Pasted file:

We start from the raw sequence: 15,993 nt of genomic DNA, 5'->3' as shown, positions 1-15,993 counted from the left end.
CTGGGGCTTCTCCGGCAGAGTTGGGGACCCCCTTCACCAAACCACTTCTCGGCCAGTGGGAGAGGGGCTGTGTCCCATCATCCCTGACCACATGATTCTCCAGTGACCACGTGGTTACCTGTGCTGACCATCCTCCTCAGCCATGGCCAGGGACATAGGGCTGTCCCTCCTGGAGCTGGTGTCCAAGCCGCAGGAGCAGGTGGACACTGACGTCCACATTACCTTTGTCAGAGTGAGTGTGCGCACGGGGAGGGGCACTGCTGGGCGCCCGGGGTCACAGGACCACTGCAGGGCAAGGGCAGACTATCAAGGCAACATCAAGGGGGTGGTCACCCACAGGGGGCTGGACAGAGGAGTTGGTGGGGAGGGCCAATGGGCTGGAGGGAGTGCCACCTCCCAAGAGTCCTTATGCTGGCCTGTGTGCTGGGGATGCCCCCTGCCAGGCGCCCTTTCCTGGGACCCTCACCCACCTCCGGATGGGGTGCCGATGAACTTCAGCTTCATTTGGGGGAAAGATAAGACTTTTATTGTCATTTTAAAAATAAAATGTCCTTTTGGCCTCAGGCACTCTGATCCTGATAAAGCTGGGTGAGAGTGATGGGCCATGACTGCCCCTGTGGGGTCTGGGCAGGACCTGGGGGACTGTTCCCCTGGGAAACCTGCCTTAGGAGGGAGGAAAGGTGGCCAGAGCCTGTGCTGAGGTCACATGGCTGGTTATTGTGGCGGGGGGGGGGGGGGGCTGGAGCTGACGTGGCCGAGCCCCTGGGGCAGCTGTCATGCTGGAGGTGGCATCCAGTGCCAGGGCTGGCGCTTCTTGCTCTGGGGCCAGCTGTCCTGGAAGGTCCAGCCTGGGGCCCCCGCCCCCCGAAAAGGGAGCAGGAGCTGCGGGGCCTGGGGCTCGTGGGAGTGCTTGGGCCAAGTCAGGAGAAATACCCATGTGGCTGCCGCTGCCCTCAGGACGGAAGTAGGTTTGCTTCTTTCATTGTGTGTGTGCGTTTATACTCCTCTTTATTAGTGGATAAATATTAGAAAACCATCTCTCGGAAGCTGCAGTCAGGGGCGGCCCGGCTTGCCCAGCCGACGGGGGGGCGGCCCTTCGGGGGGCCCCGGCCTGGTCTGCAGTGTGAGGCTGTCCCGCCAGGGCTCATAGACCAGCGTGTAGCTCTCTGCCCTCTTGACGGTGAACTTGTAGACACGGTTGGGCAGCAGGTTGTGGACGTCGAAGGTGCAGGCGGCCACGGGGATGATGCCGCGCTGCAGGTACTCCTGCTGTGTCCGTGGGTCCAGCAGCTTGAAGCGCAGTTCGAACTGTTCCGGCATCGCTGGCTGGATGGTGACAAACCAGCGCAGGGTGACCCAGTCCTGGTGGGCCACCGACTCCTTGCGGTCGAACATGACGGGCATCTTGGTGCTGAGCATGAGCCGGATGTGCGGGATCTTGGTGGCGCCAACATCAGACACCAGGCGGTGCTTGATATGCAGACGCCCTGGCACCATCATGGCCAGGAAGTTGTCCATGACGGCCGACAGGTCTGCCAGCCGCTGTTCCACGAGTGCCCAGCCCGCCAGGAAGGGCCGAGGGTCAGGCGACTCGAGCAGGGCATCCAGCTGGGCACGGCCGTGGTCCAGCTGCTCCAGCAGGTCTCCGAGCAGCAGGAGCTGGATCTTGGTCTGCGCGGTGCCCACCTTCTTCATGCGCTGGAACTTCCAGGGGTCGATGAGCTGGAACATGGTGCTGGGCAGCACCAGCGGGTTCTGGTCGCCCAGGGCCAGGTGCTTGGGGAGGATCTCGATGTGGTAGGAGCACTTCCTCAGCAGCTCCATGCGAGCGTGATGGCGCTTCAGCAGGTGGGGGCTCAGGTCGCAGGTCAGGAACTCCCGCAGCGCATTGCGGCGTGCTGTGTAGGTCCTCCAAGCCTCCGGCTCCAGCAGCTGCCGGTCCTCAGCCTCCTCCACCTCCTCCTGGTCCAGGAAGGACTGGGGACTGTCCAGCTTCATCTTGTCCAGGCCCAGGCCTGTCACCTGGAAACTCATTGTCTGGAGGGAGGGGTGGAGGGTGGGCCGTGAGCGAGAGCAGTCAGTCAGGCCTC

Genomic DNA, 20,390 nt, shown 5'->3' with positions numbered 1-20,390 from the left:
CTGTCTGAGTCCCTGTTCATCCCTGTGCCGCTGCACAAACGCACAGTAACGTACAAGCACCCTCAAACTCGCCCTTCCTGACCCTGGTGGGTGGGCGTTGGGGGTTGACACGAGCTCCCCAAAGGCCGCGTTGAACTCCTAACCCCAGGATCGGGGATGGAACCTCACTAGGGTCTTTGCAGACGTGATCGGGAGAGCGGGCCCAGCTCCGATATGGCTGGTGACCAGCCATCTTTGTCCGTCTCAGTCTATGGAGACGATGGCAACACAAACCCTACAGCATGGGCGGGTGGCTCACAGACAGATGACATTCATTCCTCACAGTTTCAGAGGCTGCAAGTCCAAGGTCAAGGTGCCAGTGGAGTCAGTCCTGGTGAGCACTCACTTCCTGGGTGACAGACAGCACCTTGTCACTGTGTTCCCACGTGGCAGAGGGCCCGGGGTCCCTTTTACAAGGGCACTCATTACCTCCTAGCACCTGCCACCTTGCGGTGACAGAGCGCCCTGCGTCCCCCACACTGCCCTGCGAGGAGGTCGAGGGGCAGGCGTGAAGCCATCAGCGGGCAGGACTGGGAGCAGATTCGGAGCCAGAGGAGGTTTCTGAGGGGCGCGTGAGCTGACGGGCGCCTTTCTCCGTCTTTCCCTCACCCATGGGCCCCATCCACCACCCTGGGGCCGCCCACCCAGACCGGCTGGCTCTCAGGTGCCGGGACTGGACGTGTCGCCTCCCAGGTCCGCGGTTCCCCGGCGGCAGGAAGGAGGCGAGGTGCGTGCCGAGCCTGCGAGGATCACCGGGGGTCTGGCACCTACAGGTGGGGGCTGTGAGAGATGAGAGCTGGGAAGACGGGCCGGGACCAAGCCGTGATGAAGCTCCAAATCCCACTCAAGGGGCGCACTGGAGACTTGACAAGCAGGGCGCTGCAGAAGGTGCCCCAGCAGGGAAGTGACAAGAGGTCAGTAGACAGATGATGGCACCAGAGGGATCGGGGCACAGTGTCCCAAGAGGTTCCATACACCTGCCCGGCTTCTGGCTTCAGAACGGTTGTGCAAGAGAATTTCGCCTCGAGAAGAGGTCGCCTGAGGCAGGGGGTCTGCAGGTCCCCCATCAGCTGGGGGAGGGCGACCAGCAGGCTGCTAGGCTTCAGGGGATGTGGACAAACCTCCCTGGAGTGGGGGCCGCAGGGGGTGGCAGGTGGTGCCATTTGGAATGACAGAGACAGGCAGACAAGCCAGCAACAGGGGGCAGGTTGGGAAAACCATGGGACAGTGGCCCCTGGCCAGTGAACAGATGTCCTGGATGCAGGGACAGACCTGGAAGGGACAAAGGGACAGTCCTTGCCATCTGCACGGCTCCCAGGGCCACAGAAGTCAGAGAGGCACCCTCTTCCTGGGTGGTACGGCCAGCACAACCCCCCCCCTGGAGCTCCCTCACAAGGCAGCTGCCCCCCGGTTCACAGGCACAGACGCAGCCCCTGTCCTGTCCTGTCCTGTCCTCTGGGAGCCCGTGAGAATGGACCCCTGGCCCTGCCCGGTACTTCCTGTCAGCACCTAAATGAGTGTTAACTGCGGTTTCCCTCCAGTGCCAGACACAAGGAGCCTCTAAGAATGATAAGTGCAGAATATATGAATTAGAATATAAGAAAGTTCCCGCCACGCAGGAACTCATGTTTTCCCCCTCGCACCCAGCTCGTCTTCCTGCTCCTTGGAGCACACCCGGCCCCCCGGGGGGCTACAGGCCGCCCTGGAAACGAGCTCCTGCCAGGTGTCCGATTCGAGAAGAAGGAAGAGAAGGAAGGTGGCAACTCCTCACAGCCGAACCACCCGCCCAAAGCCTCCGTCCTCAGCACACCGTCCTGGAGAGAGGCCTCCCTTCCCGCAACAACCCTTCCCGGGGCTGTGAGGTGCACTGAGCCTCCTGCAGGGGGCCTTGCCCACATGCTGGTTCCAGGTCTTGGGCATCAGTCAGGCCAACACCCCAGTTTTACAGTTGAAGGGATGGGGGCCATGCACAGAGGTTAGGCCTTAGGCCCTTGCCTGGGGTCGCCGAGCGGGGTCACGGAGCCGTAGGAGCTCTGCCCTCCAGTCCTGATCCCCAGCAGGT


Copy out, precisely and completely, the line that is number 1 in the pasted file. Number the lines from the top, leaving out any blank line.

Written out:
We start from the raw sequence: 15,993 nt of genomic DNA, 5'->3' as shown, positions 1-15,993 counted from the left end.